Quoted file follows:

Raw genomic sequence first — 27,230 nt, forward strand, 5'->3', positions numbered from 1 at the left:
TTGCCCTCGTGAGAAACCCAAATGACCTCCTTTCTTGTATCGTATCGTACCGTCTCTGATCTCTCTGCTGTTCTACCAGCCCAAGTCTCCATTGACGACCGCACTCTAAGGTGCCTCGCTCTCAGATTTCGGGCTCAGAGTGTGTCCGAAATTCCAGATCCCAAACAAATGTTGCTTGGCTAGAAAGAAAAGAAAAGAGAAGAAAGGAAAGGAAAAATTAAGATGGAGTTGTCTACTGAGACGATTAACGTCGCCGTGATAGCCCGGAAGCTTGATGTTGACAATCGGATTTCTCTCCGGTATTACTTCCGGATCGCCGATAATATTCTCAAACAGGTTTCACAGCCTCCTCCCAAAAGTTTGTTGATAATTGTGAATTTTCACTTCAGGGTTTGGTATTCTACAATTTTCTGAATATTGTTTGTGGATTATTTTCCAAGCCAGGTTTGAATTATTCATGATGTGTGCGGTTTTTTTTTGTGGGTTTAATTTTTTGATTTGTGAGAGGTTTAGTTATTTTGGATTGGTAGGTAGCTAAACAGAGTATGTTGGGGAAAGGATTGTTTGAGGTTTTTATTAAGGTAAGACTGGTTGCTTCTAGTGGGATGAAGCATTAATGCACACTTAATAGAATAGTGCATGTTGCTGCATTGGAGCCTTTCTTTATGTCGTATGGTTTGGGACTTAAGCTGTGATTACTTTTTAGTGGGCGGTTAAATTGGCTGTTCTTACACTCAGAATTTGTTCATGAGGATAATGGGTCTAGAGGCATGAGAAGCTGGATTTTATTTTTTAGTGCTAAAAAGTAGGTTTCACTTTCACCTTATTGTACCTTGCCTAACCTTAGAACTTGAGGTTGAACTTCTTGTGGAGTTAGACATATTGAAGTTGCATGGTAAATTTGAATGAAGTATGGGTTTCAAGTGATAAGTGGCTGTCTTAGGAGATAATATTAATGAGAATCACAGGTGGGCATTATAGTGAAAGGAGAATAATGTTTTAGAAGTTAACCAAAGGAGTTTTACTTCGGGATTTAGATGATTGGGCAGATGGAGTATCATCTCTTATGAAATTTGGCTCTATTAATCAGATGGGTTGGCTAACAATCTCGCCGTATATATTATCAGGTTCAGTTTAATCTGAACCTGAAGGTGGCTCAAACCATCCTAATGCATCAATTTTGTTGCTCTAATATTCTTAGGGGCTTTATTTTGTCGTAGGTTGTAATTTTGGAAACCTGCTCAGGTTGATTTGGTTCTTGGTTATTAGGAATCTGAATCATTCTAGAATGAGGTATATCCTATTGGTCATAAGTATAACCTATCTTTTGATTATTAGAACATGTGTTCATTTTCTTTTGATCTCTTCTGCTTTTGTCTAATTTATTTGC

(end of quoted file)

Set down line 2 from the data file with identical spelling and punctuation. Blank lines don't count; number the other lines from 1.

TTGCCCTCGTGAGAAACCCAAATGACCTCCTTTCTTGTATCGTATCGTACCGTCTCTGATCTCTCTGCTGTTCTACCAGCCCAAGTCTCCATTGACGACCGCACTCTAAGGTGCCTCGCTCTCAGATTTCGGGCTCAGAGTGTGTCCGAAATTCCAGATCCCAAACAAATGTTGCTTGGCTAGAAAGAAAAGAAAAGAGAAGAAAGGAAAGGAAAAATTAAGATGGAGTTGTCTACTGAGACGATTAACGTCGCCGTGATAGCCCGGAAGCTTGATGTTGACAATCGGATTTCTCTCCGGTATTACTTCCGGATCGCCGATAATATTCTCAAACAGGTTTCACAGCCTCCTCCCAAAAGTTTGTTGATAATTGTGAATTTTCACTTCAGGGTTTGGTATTCTACAATTTTCTGAATATTGTTTGTGGATTATTTTCCAAGCCAGGTTTGAATTATTCATGATGTGTGCGGTTTTTTTTTGTGGGTTTAATTTTTTGATTTGTGAGAGGTTTAGTTATTTTGGATTGGTAGGTAGCTAAACAGAGTATGTTGGGGAAAGGATTGTTTGAGGTTTTTATTAAGGTAAGACTGGTTGCTTCTAGTGGGATGAAGCATTAATGCACACTTAATAGAATAGTGCATGTTGCTGCATTGGAGCCTTTCTTTATGTCGTATGGTTTGGGACTTAAGCTGTGATTACTTTTTAGTGGGCGGTTAAATTGGCTGTTCTTACACTCAGAATTTGTTCATGAGGATAATGGGTCTAGAGGCATGAGAAGCTGGATTTTATTTTTTAGTGCTAAAAAGTAGGTTTCACTTTCACCTTATTGTACCTTGCCTAACCTTAGAACTTGAGGTTGAACTTCTTGTGGAGTTAGACATATTGAAGTTGCATGGTAAATTTGAATGAAGTATGGGTTTCAAGTGATAAGTGGCTGTCTTAGGAGATAATATTAATGAGAATCACAGGTGGGCATTATAGTGAAAGGAGAATAATGTTTTAGAAGTTAACCAAAGGAGTTTTACTTCGGGATTTAGATGATTGGGCAGATGGAGTATCATCTCTTATGAAATTTGGCTCTATTAATCAGATGGGTTGGCTAACAATCTCGCCGTATATATTATCAGGTTCAGTTTAATCTGAACCTGAAGGTGGCTCAAACCATCCTAATGCATCAATTTTGTTGCTCTAATATTCTTAGGGGCTTTATTTTGTCGTAGGTTGTAATTTTGGAAACCTGCTCAGGTTGATTTGGTTCTTGGTTATTAGGAATCTGAATCATTCTAGAATGAGGTATATCCTATTGGTCATAAGTATAACCTATCTTTTGATTATTAGAACATGTGTTCATTTTCTTTTGATCTCTTCTGCTTTTGTCTAATTTATTTGC